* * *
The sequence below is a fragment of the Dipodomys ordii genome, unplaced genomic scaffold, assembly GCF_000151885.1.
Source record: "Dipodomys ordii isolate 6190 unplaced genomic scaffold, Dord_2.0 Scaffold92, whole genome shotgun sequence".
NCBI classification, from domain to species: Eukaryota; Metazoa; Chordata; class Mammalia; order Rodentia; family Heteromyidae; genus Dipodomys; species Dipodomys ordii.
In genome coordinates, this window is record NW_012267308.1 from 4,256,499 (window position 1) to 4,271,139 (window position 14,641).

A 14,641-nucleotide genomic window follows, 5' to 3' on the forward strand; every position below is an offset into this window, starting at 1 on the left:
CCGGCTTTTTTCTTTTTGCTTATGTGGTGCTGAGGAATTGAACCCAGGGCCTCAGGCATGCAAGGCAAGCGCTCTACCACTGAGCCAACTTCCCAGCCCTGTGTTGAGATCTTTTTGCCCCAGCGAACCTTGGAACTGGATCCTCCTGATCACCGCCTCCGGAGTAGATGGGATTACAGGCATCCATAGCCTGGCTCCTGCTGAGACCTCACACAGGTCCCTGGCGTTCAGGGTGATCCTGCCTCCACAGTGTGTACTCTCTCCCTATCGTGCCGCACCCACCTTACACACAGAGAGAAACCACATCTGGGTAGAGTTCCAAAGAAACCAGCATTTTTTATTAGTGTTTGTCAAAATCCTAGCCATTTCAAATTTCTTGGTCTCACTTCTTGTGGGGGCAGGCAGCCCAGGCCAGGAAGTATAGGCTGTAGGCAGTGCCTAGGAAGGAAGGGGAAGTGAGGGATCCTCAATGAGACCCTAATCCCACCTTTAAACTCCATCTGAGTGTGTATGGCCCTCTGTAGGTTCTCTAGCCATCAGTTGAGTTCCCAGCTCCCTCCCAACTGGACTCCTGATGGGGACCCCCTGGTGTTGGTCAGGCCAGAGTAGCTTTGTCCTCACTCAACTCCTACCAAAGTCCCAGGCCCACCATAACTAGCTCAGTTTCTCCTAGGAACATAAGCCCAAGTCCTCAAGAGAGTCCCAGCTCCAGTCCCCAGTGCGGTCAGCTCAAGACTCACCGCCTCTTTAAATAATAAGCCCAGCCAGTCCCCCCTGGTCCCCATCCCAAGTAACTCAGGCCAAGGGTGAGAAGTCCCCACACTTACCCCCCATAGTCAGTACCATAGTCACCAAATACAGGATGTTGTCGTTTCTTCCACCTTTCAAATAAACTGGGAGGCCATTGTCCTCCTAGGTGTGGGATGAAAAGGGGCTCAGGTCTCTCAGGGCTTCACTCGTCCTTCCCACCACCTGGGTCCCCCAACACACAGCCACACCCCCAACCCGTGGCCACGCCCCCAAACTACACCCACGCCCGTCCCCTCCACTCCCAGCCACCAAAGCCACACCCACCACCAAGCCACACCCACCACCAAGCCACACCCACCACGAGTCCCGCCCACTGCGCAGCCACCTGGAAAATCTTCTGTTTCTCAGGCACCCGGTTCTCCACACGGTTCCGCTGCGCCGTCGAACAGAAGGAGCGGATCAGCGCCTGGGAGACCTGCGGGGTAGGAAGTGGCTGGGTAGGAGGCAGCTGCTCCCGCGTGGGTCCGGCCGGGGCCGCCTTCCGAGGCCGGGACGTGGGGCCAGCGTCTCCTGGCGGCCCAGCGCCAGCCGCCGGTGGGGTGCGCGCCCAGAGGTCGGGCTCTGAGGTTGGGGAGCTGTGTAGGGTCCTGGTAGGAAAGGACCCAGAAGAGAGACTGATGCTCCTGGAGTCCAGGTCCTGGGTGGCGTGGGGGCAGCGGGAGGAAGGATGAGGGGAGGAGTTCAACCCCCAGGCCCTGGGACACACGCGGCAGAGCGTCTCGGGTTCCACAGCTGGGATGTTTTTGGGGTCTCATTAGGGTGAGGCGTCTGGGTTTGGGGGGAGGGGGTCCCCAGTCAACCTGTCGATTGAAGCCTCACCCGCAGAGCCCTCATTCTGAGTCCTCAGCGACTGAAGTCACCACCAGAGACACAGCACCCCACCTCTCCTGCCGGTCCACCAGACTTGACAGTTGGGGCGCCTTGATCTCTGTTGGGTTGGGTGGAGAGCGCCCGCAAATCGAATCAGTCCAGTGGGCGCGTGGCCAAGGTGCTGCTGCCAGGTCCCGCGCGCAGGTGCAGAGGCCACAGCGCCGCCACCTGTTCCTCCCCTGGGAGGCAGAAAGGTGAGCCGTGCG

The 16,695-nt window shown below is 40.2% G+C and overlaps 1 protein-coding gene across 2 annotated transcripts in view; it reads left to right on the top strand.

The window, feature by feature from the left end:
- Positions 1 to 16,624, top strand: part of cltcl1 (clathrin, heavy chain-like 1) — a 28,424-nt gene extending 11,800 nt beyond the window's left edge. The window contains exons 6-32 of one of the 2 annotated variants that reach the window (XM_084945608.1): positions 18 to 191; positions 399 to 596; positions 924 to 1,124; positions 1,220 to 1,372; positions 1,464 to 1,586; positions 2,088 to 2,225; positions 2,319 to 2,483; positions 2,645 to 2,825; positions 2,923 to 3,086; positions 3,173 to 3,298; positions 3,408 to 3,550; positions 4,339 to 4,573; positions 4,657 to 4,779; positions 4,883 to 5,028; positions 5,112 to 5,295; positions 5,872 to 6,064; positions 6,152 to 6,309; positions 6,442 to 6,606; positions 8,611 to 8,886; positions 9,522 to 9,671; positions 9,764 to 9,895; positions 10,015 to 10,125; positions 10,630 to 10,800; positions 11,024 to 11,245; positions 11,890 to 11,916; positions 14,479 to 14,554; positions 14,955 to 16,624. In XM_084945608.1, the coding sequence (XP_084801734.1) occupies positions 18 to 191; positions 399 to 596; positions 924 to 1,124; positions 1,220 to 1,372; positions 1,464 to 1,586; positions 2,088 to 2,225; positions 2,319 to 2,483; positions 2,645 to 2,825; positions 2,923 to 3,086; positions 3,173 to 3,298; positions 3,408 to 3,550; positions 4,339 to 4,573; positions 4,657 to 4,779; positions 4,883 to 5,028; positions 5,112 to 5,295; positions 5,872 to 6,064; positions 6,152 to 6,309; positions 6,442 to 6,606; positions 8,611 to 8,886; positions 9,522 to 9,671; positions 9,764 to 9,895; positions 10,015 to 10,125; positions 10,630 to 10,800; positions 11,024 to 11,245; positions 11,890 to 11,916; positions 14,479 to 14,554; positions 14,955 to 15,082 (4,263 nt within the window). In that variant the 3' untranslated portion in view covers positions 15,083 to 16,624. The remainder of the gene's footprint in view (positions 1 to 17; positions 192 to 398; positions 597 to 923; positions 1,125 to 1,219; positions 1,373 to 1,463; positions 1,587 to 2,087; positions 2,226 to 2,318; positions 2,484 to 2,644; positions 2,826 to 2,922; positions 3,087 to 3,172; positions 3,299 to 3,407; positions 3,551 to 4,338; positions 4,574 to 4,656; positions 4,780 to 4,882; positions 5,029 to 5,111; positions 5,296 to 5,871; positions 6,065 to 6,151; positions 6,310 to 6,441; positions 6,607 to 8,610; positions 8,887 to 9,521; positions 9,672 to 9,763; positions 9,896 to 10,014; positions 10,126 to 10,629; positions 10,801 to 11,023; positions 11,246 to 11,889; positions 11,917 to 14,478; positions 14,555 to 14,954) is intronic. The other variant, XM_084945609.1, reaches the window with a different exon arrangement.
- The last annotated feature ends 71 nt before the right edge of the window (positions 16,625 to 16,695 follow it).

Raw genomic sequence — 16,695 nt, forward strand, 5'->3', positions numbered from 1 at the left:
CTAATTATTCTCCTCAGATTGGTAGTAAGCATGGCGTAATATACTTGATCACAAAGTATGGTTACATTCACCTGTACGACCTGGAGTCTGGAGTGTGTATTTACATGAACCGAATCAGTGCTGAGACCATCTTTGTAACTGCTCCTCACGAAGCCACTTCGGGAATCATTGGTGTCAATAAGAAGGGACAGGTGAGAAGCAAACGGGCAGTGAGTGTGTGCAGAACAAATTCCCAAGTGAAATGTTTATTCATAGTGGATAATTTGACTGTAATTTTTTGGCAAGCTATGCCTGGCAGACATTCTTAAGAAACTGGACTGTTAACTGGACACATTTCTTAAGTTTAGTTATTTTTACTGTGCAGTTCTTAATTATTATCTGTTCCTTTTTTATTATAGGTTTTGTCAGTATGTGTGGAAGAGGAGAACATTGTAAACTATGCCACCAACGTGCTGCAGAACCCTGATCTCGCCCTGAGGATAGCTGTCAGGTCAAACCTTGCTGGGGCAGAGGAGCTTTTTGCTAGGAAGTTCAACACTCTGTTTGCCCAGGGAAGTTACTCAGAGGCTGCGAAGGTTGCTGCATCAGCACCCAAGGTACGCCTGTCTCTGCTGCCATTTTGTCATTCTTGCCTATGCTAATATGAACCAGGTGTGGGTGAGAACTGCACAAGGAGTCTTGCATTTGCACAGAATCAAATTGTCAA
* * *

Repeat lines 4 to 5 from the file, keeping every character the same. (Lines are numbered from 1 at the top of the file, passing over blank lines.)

In genome coordinates, this window is record NW_012267308.1 from 4,256,499 (window position 1) to 4,271,139 (window position 14,641).

A 14,641-nucleotide genomic window follows, 5' to 3' on the forward strand; every position below is an offset into this window, starting at 1 on the left: